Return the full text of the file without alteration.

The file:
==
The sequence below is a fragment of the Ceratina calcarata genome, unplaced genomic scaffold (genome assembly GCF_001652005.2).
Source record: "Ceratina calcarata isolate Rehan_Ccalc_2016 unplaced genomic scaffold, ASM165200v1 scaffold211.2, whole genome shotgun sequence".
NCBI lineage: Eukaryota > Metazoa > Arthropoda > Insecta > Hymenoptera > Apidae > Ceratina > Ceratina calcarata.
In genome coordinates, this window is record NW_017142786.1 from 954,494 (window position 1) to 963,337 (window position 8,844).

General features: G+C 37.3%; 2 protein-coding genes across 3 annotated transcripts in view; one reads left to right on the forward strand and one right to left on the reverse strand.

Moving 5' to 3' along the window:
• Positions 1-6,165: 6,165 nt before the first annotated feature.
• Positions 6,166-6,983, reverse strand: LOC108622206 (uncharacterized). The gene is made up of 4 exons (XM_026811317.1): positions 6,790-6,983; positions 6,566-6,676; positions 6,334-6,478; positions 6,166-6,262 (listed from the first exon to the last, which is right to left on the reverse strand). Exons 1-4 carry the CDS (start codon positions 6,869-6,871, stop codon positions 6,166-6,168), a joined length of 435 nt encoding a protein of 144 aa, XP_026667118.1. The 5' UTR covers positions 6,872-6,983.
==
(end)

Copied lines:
The sequence below is a fragment of the Ceratina calcarata genome, unplaced genomic scaffold (genome assembly GCF_001652005.2).
Source record: "Ceratina calcarata isolate Rehan_Ccalc_2016 unplaced genomic scaffold, ASM165200v1 scaffold211.2, whole genome shotgun sequence".
NCBI lineage: Eukaryota > Metazoa > Arthropoda > Insecta > Hymenoptera > Apidae > Ceratina > Ceratina calcarata.
In genome coordinates, this window is record NW_017142786.1 from 954,494 (window position 1) to 963,337 (window position 8,844).

General features: G+C 37.3%; 2 protein-coding genes across 3 annotated transcripts in view; one reads left to right on the forward strand and one right to left on the reverse strand.

Moving 5' to 3' along the window:
• Positions 1-6,165: 6,165 nt before the first annotated feature.
• Positions 6,166-6,983, reverse strand: LOC108622206 (uncharacterized). The gene is made up of 4 exons (XM_026811317.1): positions 6,790-6,983; positions 6,566-6,676; positions 6,334-6,478; positions 6,166-6,262 (listed from the first exon to the last, which is right to left on the reverse strand). Exons 1-4 carry the CDS (start codon positions 6,869-6,871, stop codon positions 6,166-6,168), a joined length of 435 nt encoding a protein of 144 aa, XP_026667118.1. The 5' UTR covers positions 6,872-6,983.